JERUSALEM, Israel, April 3 /PRNewswire/ -- A majority of the Israeli scientists, in a recent survey on creativity, expressed a willingness to use special methods that could "put them into a creative state and keep them in this state for as long as desired." Sponsored by the Jerusalem-based Project Mind Foundation and conducted by TNS Teleseker, the survey surprisingly revealed that, even when the issue of risk was raised, one fifth of the total sample expressed a medium or high level of willingness to try these methods. More than a third of the sample expressed even a "strong willingness" to use such methods.
Over 3,300 Israeli Ph.D. scientists were solicited for their opinions on the subject of creativity in the survey conducted via the Internet and 237 full interviews were completed.
David S. Devor, Chairman of the Project Mind Foundation, advised, "The survey was designed to help the organization prepare scientists to generate unusually intense efforts of contemplation which can lead to enduring states of creative vision -- the innovative potential of which cannot be overestimated." Devor stressed that "Hopefully, much, if not all research, now being carried out in the laboratory, will someday be done entirely in the mind vastly accelerating scientific breakthroughs."
"Today," Devor continued, "scientific advance is associated with very brief 'Eureka sparks' of creative intuition, while the potential for higher, more enduring states of creativity is almost universally ignored. Perhaps this is owing to the stigma of obsession and the significant psychological and/or physiological risks associated with contemplation of unprecedented intensity. Yet risk is common to most pioneering. It is thus most significant, to the world scientific community, that our survey results indicated such a high level of willingness to undertake risks for the sake of reaching enduring states of creativity."
"Those scientists who expressed a very strong willingness to use 'methods to put them into a creative state and keep them in this state, for as long as they wished,' gave higher grades in most of the survey's parameters: (i.e., they are more independent in their work, more idealistic, and they attach more importance to creativity and spiritually than others)," noted Devor. Worthy of note is that economic and other incentives were not considered sufficiently significant to make scientists accept these risks. Methods to reduce psychological and/or physiological risks, as opposed to economic incentives, were more effective in promoting the willingness to experiment with methods of entering a creative state (42% gave a grade of 7- 10, indicating willingness to accept these risks). "Quite simply," Devor concluded, "it seems that they believe that increased creativity can improve their work."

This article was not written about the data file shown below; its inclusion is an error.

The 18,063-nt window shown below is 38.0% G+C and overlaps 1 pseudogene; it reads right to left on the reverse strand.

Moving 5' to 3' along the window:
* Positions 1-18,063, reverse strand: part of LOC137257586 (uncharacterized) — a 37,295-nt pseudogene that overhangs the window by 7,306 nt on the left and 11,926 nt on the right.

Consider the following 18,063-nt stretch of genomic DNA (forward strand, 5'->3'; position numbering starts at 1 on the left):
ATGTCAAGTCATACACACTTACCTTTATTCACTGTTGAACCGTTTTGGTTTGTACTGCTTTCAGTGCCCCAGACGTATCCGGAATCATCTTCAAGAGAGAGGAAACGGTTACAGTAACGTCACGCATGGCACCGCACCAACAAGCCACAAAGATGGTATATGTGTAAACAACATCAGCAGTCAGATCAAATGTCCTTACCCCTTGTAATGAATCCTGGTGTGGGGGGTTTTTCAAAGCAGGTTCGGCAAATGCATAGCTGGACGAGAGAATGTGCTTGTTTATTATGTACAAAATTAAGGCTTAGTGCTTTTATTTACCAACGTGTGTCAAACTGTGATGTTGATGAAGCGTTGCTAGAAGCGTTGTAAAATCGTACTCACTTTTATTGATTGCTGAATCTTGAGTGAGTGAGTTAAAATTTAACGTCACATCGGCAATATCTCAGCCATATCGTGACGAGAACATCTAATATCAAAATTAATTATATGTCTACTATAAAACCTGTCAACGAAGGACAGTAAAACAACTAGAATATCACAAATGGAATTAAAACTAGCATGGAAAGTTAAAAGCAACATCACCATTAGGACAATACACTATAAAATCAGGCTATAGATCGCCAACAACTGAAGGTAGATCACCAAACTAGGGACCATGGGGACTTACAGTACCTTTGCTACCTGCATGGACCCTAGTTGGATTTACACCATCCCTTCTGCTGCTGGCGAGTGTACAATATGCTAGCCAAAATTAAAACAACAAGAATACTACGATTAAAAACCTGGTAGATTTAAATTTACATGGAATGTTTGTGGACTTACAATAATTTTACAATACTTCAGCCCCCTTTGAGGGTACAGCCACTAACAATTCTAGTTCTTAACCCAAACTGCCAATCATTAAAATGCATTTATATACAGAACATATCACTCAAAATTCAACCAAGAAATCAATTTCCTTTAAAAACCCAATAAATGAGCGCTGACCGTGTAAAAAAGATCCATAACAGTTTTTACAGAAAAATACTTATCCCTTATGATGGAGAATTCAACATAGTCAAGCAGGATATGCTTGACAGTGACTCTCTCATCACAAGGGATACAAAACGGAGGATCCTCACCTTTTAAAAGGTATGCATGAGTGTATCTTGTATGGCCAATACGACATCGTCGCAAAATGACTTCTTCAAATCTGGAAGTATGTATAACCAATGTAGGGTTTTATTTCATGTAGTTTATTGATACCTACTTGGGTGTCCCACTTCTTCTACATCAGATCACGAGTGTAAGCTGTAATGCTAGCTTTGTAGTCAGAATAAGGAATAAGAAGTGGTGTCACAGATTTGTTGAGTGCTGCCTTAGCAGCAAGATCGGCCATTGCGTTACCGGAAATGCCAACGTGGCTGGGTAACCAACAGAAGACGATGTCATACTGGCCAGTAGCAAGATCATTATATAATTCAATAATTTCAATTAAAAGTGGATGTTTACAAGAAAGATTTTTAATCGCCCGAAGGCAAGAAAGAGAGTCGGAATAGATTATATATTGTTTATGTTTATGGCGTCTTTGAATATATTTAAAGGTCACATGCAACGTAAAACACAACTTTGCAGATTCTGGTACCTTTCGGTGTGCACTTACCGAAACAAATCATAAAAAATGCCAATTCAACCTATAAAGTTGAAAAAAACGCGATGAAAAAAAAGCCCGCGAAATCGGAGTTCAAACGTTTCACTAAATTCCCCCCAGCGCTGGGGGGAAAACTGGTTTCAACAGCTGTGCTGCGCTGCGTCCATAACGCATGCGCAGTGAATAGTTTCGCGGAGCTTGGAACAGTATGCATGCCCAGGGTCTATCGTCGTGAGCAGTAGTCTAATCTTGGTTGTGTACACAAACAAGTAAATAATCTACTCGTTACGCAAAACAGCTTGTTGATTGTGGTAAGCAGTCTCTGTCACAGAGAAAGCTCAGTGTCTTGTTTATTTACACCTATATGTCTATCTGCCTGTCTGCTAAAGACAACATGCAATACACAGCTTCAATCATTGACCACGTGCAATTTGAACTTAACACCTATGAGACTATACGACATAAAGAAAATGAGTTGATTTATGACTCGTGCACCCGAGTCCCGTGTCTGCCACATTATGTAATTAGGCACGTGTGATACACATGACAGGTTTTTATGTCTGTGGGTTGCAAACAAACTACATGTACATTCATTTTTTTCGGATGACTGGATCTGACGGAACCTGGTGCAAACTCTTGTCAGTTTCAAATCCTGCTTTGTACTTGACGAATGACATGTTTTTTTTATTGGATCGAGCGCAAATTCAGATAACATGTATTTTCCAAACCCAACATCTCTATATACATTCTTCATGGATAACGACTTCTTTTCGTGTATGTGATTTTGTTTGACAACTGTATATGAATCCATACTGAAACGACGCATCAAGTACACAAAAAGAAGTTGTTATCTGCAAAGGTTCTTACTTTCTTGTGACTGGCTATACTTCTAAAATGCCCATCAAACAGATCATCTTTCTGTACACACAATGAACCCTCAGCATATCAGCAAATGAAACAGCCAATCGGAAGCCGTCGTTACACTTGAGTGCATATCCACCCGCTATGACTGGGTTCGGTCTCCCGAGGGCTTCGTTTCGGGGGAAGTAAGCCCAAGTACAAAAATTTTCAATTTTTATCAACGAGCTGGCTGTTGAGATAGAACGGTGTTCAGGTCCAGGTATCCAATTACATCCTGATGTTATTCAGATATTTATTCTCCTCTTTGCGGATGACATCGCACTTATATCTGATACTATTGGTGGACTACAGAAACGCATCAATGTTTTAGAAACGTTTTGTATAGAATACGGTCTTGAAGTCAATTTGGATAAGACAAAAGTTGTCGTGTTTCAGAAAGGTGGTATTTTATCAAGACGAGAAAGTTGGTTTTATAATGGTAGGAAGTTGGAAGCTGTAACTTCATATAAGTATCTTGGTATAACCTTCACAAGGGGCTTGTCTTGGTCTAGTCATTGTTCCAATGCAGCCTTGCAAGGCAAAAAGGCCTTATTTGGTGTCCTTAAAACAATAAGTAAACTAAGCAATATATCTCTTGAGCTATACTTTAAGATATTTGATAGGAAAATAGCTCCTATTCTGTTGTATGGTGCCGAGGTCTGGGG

A statistical regression was made in order to determine the parameters
that most influence the intention of using methods to induce a state of
creativity. Three parameters were found to be significantly influential.
The most influential parameter was:
To what extent did you feel that there was more to 'perceive'
had you only had the opportunity to remain longer in the creative state?"
Those who responded positively were those who expressed a greater
willingness to try methods to put them in a creative state.
The other two parameters were:
"If it were in my power, I would want to increase this ratio"
"I have a special method or technique (internal or external)
for inducing creativity in myself."
"Thanks to this survey," states Project Mind director David Devor, "it could be said that a small step has been made towards dramatically improving the standard of creativity in scientific research worldwide."
For further information: Please contact David S. Devor: firstname.lastname@example.org
Complete survey results can be accessed at the following sites:
Survey Introduction Letter: http://www.projectmind.org/introletter.html
Survey: http://www.projectmind.org/survey.html Analysis of Survey:
http://www.projectmind.org/analysis.html Voluntary Comments:
For details on Project Mind: http://www.projectmind.org
David S. Devor
|SOURCE Project Mind|
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